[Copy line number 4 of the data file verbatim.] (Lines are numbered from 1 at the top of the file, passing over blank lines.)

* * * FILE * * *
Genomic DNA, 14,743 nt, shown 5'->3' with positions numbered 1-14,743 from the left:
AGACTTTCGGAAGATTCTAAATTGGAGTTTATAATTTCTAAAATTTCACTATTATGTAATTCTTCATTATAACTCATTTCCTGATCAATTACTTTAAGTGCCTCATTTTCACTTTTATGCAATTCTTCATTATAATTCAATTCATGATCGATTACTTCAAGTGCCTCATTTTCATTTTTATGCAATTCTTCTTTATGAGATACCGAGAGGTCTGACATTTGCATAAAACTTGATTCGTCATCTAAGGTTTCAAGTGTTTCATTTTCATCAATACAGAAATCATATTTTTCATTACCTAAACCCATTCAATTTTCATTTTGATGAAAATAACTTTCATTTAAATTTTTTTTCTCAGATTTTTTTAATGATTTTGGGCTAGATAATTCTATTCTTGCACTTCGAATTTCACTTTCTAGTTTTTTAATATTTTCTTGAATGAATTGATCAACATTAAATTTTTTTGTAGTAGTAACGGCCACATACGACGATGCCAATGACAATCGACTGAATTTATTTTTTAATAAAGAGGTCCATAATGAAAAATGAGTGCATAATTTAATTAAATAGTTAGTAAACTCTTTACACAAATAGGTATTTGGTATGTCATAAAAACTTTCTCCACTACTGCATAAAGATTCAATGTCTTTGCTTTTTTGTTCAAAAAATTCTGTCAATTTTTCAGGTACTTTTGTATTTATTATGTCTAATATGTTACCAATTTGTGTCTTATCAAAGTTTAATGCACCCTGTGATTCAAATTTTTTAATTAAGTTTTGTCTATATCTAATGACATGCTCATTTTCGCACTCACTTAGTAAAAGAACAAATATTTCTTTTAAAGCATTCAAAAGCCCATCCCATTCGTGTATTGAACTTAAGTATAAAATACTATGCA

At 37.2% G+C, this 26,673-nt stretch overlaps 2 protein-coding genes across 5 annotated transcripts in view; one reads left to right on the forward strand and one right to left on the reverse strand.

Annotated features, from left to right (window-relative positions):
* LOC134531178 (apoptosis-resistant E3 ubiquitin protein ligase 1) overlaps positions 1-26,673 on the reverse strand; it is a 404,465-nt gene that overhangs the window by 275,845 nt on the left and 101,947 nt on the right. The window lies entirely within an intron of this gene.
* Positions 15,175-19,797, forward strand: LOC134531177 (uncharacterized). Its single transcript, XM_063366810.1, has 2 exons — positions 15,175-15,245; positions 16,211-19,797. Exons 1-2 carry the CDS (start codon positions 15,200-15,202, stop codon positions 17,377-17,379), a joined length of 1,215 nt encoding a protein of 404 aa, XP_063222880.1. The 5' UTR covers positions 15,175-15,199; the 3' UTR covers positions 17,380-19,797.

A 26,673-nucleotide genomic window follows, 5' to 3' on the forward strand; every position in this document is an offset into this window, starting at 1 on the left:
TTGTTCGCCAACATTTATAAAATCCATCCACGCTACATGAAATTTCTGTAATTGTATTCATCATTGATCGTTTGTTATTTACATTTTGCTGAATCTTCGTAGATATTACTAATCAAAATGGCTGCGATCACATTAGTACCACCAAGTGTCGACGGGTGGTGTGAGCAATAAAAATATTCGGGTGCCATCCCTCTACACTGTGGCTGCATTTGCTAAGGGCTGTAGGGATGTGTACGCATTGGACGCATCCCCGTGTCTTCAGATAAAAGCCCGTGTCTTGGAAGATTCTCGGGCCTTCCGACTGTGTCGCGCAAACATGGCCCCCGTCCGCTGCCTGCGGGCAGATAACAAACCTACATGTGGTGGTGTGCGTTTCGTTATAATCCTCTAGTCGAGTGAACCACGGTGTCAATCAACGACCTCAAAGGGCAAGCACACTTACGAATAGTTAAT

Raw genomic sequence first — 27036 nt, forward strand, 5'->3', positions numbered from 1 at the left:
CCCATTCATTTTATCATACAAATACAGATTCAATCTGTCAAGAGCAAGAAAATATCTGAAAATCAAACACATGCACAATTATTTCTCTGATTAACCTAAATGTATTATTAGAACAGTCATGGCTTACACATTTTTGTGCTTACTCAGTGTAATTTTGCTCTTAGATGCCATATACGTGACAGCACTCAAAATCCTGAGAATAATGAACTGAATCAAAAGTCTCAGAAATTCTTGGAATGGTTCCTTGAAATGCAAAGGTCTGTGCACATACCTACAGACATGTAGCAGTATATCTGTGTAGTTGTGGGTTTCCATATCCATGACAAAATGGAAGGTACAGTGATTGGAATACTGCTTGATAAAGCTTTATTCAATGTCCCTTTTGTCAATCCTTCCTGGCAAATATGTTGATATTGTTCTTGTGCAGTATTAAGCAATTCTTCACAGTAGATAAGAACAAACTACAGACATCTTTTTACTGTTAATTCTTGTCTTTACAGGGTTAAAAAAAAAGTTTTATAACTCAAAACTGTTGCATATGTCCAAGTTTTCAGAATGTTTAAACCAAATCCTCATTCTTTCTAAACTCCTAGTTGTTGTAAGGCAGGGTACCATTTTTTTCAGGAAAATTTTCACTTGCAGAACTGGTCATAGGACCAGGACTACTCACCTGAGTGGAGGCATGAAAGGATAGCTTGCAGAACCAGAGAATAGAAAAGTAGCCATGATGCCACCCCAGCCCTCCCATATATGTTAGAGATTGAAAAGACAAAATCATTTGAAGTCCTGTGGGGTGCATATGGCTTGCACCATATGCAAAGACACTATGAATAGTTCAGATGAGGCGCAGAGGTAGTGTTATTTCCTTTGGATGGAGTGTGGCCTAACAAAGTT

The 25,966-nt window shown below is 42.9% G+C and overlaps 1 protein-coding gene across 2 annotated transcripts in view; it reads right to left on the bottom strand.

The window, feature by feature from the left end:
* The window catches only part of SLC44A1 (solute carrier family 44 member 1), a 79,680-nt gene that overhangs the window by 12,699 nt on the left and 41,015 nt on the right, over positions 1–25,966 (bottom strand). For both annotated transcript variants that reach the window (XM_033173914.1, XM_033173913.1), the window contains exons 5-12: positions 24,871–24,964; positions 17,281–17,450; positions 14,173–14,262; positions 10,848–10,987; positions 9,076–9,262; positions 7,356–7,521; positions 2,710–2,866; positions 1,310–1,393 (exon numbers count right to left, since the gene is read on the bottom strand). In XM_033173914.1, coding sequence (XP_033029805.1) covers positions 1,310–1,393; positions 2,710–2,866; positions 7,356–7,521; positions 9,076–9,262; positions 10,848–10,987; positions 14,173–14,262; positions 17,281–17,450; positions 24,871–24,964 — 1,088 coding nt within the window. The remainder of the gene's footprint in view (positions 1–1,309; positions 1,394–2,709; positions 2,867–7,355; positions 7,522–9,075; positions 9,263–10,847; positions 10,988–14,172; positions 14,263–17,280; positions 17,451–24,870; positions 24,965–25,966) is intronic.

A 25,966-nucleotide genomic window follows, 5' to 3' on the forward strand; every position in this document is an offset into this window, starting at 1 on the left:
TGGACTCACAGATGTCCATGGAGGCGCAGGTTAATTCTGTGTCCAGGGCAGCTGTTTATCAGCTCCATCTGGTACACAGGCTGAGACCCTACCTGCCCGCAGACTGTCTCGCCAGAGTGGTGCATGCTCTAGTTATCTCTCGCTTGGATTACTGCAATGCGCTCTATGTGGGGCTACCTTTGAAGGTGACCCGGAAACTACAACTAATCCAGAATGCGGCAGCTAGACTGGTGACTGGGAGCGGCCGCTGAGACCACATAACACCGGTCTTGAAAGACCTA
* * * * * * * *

Annotated features, from left to right (window-relative positions):